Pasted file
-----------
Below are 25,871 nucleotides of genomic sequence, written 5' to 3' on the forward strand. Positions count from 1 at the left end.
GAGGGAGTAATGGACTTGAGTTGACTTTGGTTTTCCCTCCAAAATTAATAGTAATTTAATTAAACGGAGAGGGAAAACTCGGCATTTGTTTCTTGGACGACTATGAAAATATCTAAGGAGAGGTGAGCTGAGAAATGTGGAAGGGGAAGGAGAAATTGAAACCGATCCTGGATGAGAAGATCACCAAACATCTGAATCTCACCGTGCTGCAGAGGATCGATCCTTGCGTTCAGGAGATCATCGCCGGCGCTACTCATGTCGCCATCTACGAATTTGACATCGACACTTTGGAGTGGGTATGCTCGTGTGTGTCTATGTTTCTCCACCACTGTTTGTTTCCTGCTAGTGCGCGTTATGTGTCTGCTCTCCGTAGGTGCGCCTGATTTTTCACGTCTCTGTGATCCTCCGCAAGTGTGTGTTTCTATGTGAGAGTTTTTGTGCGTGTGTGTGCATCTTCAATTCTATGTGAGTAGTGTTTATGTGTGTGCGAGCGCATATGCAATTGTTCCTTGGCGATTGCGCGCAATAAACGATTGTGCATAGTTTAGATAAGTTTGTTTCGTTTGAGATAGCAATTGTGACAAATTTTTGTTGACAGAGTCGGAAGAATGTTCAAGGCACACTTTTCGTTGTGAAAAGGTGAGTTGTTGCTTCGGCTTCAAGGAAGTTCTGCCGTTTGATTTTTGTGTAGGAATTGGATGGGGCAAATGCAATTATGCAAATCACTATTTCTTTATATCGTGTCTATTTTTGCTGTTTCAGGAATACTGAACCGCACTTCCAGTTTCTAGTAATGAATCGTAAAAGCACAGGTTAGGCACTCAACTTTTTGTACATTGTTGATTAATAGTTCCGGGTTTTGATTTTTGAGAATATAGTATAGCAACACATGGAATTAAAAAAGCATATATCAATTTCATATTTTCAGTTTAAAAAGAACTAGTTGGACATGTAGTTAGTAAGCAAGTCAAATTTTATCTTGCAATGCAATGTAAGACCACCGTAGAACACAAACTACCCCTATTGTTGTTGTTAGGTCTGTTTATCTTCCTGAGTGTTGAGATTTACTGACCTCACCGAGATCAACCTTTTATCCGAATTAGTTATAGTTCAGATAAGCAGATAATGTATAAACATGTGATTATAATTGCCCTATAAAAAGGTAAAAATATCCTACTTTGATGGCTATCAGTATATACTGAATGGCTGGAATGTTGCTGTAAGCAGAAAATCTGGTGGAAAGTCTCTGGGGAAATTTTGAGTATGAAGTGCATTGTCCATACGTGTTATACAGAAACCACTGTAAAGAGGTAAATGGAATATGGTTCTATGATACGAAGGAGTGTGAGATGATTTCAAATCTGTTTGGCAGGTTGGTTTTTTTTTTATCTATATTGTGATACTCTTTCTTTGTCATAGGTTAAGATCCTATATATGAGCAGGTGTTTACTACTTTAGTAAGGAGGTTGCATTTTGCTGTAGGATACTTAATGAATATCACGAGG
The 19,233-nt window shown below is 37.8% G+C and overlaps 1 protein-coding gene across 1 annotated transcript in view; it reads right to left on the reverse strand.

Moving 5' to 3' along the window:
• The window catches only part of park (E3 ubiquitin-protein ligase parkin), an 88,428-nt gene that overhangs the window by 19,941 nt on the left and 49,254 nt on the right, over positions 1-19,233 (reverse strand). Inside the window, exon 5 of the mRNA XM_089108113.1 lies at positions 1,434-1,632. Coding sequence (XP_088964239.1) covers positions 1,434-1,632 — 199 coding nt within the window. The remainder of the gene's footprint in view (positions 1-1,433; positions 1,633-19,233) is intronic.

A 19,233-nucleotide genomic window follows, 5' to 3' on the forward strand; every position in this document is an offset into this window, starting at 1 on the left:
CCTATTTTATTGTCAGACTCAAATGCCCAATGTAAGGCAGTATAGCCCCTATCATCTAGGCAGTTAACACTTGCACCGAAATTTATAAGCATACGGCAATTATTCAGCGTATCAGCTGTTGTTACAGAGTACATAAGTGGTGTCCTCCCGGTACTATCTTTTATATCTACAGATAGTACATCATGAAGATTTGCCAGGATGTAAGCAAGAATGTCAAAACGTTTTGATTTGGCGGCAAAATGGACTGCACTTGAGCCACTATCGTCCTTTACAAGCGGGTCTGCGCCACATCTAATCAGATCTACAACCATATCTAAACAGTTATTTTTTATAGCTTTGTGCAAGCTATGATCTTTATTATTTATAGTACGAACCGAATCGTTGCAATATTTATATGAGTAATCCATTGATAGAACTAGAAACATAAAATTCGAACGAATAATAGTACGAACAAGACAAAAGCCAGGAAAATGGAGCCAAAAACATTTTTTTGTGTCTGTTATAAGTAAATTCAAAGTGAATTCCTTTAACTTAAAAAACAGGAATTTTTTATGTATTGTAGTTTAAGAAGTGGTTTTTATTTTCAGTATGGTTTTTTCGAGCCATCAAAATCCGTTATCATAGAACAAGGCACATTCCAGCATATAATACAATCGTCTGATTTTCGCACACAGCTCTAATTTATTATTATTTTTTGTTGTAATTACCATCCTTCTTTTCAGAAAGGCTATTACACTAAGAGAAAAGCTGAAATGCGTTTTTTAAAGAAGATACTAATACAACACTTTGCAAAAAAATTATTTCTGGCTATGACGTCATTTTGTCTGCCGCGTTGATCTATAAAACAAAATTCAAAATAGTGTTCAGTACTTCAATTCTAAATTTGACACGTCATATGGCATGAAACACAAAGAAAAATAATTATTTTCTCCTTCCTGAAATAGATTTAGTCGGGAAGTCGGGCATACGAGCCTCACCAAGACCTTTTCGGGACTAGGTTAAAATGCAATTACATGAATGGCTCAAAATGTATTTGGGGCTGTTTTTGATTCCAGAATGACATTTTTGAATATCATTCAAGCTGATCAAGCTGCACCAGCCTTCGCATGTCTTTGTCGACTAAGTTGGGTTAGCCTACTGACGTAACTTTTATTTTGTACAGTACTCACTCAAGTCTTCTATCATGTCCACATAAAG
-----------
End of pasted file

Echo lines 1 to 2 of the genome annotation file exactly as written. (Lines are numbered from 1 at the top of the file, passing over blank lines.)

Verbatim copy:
Below are 25,871 nucleotides of genomic sequence, written 5' to 3' on the forward strand. Positions count from 1 at the left end.
GAGGGAGTAATGGACTTGAGTTGACTTTGGTTTTCCCTCCAAAATTAATAGTAATTTAATTAAACGGAGAGGGAAAACTCGGCATTTGTTTCTTGGACGACTATGAAAATATCTAAGGAGAGGTGAGCTGAGAAATGTGGAAGGGGAAGGAGAAATTGAAACCGATCCTGGATGAGAAGATCACCAAACATCTGAATCTCACCGTGCTGCAGAGGATCGATCCTTGCGTTCAGGAGATCATCGCCGGCGCTACTCATGTCGCCATCTACGAATTTGACATCGACACTTTGGAGTGGGTATGCTCGTGTGTGTCTATGTTTCTCCACCACTGTTTGTTTCCTGCTAGTGCGCGTTATGTGTCTGCTCTCCGTAGGTGCGCCTGATTTTTCACGTCTCTGTGATCCTCCGCAAGTGTGTGTTTCTATGTGAGAGTTTTTGTGCGTGTGTGTGCATCTTCAATTCTATGTGAGTAGTGTTTATGTGTGTGCGAGCGCATATGCAATTGTTCCTTGGCGATTGCGCGCAATAAACGATTGTGCATAGTTTAGATAAGTTTGTTTCGTTTGAGATAGCAATTGTGACAAATTTTTGTTGACAGAGTCGGAAGAATGTTCAAGGCACACTTTTCGTTGTGAAAAGGTGAGTTGTTGCTTCGGCTTCAAGGAAGTTCTGCCGTTTGATTTTTGTGTAGGAATTGGATGGGGCAAATGCAATTATGCAAATCACTATTTCTTTATATCGTGTCTATTTTTGCTGTTTCAGGAATACTGAACCGCACTTCCAGTTTCTAGTAATGAATCGTAAAAGCACAGGTTAGGCACTCAACTTTTTGTACATTGTTGATTAATAGTTCCGGGTTTTGATTTTTGAGAATATAGTATAGCAACACATGGAATTAAAAAAGCATATATCAATTTCATATTTTCAGTTTAAAAAGAACTAGTTGGACATGTAGTTAGTAAGCAAGTCAAATTTTATCTTGCAATGCAATGTAAGACCACCGTAGAACACAAACTACCCCTATTGTTGTTGTTAGGTCTGTTTATCTTCCTGAGTGTTGAGATTTACTGACCTCACCGAGATCAACCTTTTATCCGAATTAGTTATAGTTCAGATAAGCAGATAATGTATAAACATGTGATTATAATTGCCCTATAAAAAGGTAAAAATATCCTACTTTGATGGCTATCAGTATATACTGAATGGCTGGAATGTTGCTGTAAGCAGAAAATCTGGTGGAAAGTCTCTGGGGAAATTTTGAGTATGAAGTGCATTGTCCATACGTGTTATACAGAAACCACTGTAAAGAGGTAAATGGAATATGGTTCTATGATACGAAGGAGTGTGAGATGATTTCAAATCTGTTTGGCAGGTTGGTTTTTTTTTTATCTATATTGTGATACTCTTTCTTTGTCATAGGTTAAGATCCTATATATGAGCAGGTGTTTACTACTTTAGTAAGGAGGTTGCATTTTGCTGTAGGATACTTAATGAATATCACGAGG